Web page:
From the outside, political mobilisation may seem like a straightforward affair. Committed to a specific cause, individuals come together to form groups. These groups, in turn, seek to galvanise yet other individuals in an effort to influence wider sections of the public. A similar assumption occasionally informs notions of inclusion: like human rights activists in the late eighteenth century, advocates of inclusion hope that, cascade-like, an ever greater number of groups will benefit from inclusion as the state takes on board the self-evident truths of equity and equality.
The theme of political mobilisations and advocacyis all about complicating this picture. In particular, it will examine three inter-related questions that have occupied the minds of stakeholders and academics alike. First, how do groups emerge and why are some groups more successful than others? Second, what kinds of political culture and what kinds of situations give rise to mobilisations? And third, how can we prevent certain mobilisations from taking place and how can we ensure that mobilisations in the name of inclusion succeed?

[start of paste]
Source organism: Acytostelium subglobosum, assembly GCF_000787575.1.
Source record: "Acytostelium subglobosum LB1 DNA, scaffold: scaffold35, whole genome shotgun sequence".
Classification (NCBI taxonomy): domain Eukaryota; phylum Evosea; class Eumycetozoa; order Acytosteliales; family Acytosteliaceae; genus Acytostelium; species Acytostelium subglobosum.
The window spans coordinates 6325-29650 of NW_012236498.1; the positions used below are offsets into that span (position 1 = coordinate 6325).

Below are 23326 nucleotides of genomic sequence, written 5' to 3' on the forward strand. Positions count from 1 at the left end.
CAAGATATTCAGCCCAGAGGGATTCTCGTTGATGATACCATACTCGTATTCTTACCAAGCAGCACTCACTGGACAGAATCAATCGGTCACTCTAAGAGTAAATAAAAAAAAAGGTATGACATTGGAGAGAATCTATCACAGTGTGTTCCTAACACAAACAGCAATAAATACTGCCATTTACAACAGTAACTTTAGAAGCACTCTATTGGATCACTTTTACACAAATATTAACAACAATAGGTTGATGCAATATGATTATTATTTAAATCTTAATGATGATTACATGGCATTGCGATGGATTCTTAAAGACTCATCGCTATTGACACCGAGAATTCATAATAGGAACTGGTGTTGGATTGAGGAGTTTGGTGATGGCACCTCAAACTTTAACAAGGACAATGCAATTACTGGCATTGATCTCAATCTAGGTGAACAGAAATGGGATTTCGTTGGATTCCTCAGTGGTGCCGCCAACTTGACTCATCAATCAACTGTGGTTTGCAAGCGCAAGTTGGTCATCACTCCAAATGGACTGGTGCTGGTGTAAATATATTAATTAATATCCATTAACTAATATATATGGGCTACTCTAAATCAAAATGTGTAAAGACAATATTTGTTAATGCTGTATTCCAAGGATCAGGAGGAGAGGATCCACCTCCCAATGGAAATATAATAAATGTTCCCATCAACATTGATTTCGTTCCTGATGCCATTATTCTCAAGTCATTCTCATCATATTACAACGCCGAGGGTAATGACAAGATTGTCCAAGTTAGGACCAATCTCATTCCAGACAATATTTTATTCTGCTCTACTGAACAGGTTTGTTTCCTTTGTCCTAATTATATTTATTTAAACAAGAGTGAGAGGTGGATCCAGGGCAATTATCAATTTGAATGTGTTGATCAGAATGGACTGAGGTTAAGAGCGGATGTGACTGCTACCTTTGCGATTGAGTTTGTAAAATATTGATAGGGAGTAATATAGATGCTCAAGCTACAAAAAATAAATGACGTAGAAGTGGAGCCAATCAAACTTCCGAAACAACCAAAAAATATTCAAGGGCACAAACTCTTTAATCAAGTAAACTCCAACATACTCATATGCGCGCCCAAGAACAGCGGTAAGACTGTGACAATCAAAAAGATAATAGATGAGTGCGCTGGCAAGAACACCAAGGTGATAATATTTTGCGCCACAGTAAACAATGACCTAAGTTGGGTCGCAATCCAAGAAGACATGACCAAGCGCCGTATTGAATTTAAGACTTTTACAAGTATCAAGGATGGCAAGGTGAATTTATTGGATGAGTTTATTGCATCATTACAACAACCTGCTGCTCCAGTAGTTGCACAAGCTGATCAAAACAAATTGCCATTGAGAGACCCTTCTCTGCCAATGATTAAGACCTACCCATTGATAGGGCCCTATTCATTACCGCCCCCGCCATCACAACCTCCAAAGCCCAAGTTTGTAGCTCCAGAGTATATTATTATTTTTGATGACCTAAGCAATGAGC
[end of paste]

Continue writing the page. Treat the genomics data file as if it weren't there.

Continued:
The theme brings together a number of our key research strengths across the Humanities and Social Sciences. We will be focusing on the emergence of and response to diverse forms of political mobilisation and advocacy from a range of disciplinary and interdisciplinary perspectives, including History, English Literature, Cultural Studies, Sociology, Philosophy, Psychology, Politics and International Relations. Our research includes the examination of nationalism and fascism; environmental, social and political protest; historic and contemporary forms of populism and radicalisation; democratisation and de-democratisation; personality psychology and social psychology as they relate to different forms of mobilisation; and strategies of recognition and redistribution.